By Anna Lothson
There's no shortage of sustainability-friendly residents in Oak Park.
Sure, there's the conscious consumer who takes shorter showers, unplugs electronics when not in use, and those who minimize what they toss into landfills. But going green for many Oak Park residents means adapting to a new way of life — a way that involves eliminating environmental harm whenever and wherever possible.
For Ana Garcia-Doyle and her family, this started with the renovation of their Oak Park home. Faced with space constraints for her growing family and a lagging real estate market, she determined their home would have to be remodeled instead of sold. The next step was easy.
"I thought, 'We need to do this green,'" she recalled.
Seeing the sustainability work around town was her motivation, but providing a better future for her kids was the inspiration for the projects that would take their home to a new level in energy and water conservation.
Geothermal heating and cooling was a large part of achieving that goal, and a state-of-the-art "greywater" system, the first in the village and third in the state, was the finishing touch.
Essentially, greywater is wastewater that can be recycled onsite for such uses as landscape irrigation. It recycles any used water so that no extra water is wasted for daily activities.
Because the technology is so new, Garcia-Doyle had to get a special plumbing variance from the state of Illinois to install the unit. When she went to the village initially to ask to install the system, she was told it was outside Oak Park's jurisdiction, but she was offered letters of recommendation for the variance.
There was much back-and-forth work and communication with the state, she said, but it was all worth it when the system worked during a recent test.
"We try to have a green lens for anything," Garcia-Doyle said. "This goes a little further. … This is what we try to teach [our kids] as a way to conserve and share. Water belongs to everybody. If we don't understand that concept of stewardship, no one survives."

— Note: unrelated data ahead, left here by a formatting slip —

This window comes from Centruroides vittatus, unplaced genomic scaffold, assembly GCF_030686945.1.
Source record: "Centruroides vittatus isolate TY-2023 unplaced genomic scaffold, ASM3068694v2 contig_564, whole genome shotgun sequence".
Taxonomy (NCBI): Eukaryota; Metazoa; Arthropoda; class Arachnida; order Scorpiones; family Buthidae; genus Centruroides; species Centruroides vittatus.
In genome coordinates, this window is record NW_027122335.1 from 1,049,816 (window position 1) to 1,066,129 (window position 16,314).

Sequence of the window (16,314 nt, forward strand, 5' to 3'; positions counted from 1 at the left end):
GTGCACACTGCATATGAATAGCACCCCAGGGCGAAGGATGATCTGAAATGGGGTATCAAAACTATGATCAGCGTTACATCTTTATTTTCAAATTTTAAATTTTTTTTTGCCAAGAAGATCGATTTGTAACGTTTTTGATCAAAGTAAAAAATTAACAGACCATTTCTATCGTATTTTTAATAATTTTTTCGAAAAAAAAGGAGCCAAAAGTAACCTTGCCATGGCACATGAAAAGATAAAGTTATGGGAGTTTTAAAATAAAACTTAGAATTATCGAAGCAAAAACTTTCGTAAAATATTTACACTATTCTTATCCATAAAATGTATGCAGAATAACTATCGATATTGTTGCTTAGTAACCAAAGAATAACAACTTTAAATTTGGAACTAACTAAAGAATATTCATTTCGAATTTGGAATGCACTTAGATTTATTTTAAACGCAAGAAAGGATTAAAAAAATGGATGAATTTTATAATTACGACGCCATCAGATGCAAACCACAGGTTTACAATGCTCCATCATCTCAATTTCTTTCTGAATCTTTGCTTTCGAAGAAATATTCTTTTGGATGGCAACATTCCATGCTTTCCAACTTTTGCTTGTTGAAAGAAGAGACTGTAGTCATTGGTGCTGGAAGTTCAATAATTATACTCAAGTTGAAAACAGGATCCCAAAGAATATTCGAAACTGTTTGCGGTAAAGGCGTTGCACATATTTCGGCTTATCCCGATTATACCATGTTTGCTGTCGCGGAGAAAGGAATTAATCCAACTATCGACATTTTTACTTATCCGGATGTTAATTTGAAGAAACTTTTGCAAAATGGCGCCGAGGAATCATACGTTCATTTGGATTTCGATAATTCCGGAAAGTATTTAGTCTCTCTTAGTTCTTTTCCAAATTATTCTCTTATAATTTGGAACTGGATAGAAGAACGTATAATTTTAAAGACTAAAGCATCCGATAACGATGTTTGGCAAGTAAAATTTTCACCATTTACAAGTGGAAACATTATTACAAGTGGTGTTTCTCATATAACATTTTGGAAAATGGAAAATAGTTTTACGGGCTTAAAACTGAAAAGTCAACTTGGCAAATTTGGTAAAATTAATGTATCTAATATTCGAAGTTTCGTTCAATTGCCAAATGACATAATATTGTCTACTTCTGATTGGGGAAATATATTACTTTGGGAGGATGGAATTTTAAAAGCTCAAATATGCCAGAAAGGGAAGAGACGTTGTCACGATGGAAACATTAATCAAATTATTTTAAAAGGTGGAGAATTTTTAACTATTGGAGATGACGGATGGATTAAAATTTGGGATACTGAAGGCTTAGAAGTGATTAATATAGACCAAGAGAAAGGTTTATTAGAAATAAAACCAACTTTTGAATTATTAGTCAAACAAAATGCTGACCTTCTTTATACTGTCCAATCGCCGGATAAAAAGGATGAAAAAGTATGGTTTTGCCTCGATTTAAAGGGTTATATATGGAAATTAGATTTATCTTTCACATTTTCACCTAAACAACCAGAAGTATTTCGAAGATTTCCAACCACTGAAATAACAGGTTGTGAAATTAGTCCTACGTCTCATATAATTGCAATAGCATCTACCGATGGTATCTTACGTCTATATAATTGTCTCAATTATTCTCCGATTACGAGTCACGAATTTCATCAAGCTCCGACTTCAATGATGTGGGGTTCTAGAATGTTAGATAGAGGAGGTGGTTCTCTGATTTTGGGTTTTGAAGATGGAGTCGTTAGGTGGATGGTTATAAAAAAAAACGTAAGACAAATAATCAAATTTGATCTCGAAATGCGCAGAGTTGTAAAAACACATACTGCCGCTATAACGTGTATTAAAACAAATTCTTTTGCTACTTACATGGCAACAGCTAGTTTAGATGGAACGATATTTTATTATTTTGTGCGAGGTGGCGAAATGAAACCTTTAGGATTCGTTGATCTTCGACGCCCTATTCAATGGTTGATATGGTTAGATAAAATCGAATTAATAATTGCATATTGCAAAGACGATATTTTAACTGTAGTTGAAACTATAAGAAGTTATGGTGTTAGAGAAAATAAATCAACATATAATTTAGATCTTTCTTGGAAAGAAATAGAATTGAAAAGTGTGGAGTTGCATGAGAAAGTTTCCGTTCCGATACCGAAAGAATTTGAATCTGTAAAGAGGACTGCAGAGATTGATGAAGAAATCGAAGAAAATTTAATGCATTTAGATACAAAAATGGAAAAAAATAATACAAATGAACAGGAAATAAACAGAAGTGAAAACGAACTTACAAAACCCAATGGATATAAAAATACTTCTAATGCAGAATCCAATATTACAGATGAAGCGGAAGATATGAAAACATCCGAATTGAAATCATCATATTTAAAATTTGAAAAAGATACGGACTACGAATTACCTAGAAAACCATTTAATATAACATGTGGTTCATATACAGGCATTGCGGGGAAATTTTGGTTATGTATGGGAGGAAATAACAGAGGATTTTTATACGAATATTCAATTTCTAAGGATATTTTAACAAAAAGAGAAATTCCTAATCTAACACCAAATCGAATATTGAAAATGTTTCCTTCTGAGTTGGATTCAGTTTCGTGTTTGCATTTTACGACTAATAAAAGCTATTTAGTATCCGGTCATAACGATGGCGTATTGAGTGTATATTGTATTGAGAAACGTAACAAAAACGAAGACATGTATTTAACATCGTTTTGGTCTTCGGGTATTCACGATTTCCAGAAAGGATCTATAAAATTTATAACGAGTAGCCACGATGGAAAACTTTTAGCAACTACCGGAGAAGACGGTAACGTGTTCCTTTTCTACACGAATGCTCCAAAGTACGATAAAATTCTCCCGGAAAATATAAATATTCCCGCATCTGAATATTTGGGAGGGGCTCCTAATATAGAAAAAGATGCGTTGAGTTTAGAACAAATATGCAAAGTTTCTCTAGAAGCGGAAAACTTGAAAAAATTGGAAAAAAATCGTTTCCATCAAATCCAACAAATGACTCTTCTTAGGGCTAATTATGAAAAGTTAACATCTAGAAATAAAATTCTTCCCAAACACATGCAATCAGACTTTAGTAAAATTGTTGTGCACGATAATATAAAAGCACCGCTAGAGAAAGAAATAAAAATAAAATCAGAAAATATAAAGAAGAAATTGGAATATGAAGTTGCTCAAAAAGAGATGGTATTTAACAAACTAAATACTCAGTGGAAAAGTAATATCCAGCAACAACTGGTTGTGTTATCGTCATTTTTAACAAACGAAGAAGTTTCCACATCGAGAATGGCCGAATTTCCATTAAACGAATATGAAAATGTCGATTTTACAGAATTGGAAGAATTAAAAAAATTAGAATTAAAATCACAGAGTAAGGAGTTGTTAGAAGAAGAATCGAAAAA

Some have questioned her extra efforts on water conservation, since Illinois is not a state in a water crisis. But if the summer drought is any indication of the future, Garcia-Doyle said, everyone must start today to prepare for tomorrow.
"Nothing is limited," she said. "We have to be careful. … At some point, we will run out. We can prevent that from happening two generations from now."
Garcia-Doyle and her family are just one of many Oak Park households which have taken it upon themselves to create sustainable home projects within the community. Reducing carbon footprints, solar energy, green block parties, trash composting, worm composting and rain gardens are just a few ventures residents have tackled.
Doug Chein's family home is also built for water conservation — from low-flow showerheads to an inline hot water heater, and native landscaping for the rain garden in their backyard.
The rain garden is his latest source of pride as it provides an ecological way to decorate the yard. Rain water is caught on the roof and fills swales that are distributed in the water-absorbent garden. The rest goes back into the ground and starts the cycle over.
"Our goal has always been to keep our rainwater on our property," Chein said, "and to keep our carbon footprint at our house. … It's the right thing to do. It saves money and it's cost-effective."
McLouis Robinet has been in the environmental spotlight for some time with his geothermal heating and cooling system. His home also has a highly-reflective white metal roof that reduces the heat in the summer and offsets 36,000 pounds of atmospheric carbon dioxide, a major global warming gas, he said.
The trend of installing reflective roofing is growing, but he suspects the aesthetics have deterred some from installing the material. He believes legislation will someday change when the full benefits are realized.
"People worry about how it will look. I think we're going to have to get over that," he said. "I predict that someday when we come to our senses about global warming ... all roofs will have to be highly reflective."
The climate change that Robinet worries about is also a concern of River Forest resident Sue Crothers, whose home was designed and built to be environmentally low-impact, specifically in terms of water conservation. Her home has a 1,000-gallon tank in the basement that's able to store water trapped from the foliage outside, which consists of a combination of native plants and evergreens.
"We felt that climate change is a big factor. But regardless of climate change, it just seems that if we were going to build, we should use renewable resources," Crothers said.
"We thought if we were going to build something, we should do it as consciously and responsibly as possible."
Collectively, these area residents who have made the choice to go greener agree their investments have paid off financially and ecologically.
For more information about how to implement green efforts locally, visit greencommunityconnections.org.
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